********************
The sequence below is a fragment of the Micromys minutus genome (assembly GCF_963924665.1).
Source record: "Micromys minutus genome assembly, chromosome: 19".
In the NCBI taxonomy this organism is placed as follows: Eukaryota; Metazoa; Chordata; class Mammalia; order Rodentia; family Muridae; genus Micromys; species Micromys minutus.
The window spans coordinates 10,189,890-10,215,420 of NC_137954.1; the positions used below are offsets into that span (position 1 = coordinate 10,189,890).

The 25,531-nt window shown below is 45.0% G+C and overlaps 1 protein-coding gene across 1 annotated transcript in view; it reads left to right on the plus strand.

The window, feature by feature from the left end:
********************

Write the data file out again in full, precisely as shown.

The sequence below is a fragment of the Micromys minutus genome (assembly GCF_963924665.1).
Source record: "Micromys minutus genome assembly, chromosome: 19".
In the NCBI taxonomy this organism is placed as follows: Eukaryota; Metazoa; Chordata; class Mammalia; order Rodentia; family Muridae; genus Micromys; species Micromys minutus.
The window spans coordinates 10,189,890-10,215,420 of NC_137954.1; the positions used below are offsets into that span (position 1 = coordinate 10,189,890).

The 25,531-nt window shown below is 45.0% G+C and overlaps 1 protein-coding gene across 1 annotated transcript in view; it reads left to right on the plus strand.

The window, feature by feature from the left end: